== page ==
Tag Archives: nursing history

“A Vivid Testimony”

“History provides current nurses with the same intellectual and political tools that determined nursing pioneers applied to shape nursing values and beliefs to the social context of their times. Nursing history is not an ornament to be displayed on anniversary days, nor does it consist of only happy stories to be recalled and retold on special occasions. Nursing history is a vivid testimony, meant to incite, instruct, and inspire today’s nurses as they bravely tread the winding path of a reinvented health care system.” (American Association for History of Nursing)

SHINING A LIGHT ON THE PRESENT AND FUTURE

We need nurse historians–those researchers who can help us understand the present and future by examining the past!

ebook cover

MY PROJECT just published (amazon/apple books/kindle): A Time to Heal: Missionary Nurses in Churches of Christ, Southeastern Nigeria (1953-1967). I like to think of the work as accessible history told from the point of view of those who lived it. A take-away for me from their story is: Don’t let your current inexperience or limited knowledge stop you from doing the good you see to do.

MORE INFO: Check out the resources of the American Association for History of Nursing. “Talking History” events online are the current norm, so check them out and join us.

Sat Jan 23, 2021Webinar | Public Health and DisasterCategory: Webinar
Fri Jan 29, 2021PhD Student Networking CallCategory: Events
Sat Feb 20, 2021Webinar | Midwifery and RaceCategory: Webinar
Fri Mar 19, 2021Webinar | Nursing EductationCategory: Webinar
Fri Apr 16, 2021Webinar | War and NursingCategory: Webinar

Useful…but not enough!

Homemade masks: 1918 & 2020

This Op Ed from Am Assoc for History of Nursing website by Marian Moser Jones
University of Maryland School of Public Health
moserj@umd.edu

Check it out & share your perspective: https://www.aahn.org/home-made-masks–useful-but-not-enough-in-1918–useful-but-not-enough-now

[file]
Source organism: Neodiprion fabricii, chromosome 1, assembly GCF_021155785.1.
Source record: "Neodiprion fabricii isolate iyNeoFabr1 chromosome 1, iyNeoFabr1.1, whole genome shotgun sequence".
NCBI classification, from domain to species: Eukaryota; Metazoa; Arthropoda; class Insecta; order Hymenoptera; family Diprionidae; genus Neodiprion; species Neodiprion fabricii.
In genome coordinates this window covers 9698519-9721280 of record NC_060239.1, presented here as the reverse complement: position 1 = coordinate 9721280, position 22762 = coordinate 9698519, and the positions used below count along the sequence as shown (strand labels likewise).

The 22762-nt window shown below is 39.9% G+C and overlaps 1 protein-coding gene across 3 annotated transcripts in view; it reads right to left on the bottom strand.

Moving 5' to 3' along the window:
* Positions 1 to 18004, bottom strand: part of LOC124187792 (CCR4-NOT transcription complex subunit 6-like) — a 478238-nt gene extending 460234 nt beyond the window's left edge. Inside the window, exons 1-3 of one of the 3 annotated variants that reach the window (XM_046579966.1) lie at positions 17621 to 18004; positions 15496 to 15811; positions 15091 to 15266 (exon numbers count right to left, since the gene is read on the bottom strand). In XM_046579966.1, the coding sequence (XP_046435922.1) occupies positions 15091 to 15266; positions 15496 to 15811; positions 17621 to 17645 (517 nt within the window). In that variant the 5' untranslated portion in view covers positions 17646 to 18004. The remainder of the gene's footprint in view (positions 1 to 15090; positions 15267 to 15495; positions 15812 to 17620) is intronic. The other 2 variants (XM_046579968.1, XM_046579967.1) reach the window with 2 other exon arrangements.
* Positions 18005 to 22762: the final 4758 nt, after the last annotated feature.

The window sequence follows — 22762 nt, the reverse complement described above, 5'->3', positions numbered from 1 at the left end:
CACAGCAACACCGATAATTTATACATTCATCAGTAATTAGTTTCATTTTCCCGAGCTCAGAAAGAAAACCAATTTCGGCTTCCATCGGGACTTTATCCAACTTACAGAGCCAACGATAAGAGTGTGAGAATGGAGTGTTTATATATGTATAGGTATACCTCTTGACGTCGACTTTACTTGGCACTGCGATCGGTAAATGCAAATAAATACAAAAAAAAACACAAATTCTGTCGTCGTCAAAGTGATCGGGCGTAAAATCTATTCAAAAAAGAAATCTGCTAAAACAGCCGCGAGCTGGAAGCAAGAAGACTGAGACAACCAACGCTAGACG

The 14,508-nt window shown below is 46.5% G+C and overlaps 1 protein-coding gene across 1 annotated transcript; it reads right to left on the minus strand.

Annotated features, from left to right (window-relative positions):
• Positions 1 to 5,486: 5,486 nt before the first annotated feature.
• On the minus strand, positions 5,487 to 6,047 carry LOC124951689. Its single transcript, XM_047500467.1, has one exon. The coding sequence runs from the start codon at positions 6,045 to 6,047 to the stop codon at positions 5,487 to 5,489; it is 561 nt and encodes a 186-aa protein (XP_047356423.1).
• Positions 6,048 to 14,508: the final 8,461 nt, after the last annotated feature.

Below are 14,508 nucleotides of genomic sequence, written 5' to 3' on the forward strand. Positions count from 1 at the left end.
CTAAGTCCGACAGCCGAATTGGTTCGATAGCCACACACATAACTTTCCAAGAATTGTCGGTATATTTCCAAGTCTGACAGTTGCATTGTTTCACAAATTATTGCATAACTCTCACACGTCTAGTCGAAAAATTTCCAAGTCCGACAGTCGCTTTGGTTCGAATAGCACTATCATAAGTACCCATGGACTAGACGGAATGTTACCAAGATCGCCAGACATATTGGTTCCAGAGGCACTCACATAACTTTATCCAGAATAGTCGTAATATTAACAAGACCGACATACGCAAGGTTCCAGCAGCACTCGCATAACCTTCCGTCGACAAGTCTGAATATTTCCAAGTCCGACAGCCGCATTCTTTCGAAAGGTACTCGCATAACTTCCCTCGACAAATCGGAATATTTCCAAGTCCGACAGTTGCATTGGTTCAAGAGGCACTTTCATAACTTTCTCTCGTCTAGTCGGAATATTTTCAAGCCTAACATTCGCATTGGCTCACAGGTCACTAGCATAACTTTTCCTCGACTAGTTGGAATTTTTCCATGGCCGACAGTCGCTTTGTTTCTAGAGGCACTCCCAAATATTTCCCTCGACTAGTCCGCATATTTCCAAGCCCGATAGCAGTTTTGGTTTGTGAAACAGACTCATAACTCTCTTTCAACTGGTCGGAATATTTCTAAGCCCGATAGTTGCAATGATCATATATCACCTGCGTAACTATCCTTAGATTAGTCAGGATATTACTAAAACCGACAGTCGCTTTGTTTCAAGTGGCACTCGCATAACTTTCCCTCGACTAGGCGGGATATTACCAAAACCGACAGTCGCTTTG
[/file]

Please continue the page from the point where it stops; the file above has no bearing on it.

Nightingale: Avante garde in meaningful data

In honor of Nurse Week, I offer this tribute to the avante garde research work of Florence Nightingale in the Crimea that saved lives and set a precedent worth following.

Nightingale was a “passionate statistician” knowing that outcome data are convincing when one wants to change the world.  She did not merely collect the data, but also documented it in a way that revealed its critical meaning for care.

As noted by John H. Lienhard (1998-2002): Nightingale coxcombchart“Once you see Nightingale’s graph, the terrible picture is clear. The Russians were a minor enemy. The real enemies were cholera, typhus, and dysentery. Once the military looked at that eloquent graph, the modern army hospital system was inevitable.  You and I are shown graphs every day. Some are honest; many are misleading….So you and I could use a Florence Nightingale today, as we drown in more undifferentiated data than anyone could’ve imagined during the Crimean War.” (Source: Leinhard, 1998-2002)

As McDonald (2001) writes in the BMJ free, full-text,  Nightingale was “a systemic thinker and a “passionate statistician.”  She insisted on improving care by making policy & care decisions based on “the best available government statistics and expertise, and the collection of new material where the existing stock was inadequate.”(p.68)

Moreover, her display of the data brought its message home through visual clarity!

Thus while Nightingale adhered to some well-accepted, but mistaken, scientific theories of the time (e.g., miasma) her work was superb and scientific in the best sense of the word.   We could all learn from Florence.

CRITICAL THINKING:   What issue in your own practice could be solved by more data?  How could you collect that data?   If you have data already, how can you display it so that it it meaningful to others and “brings the point home”?

FOR MORE INFO:

HAPPY NURSE WEEK TO ALL MY COLLEAGUES.  

MAY YOU GO WHERE THE DATA TAKES YOU!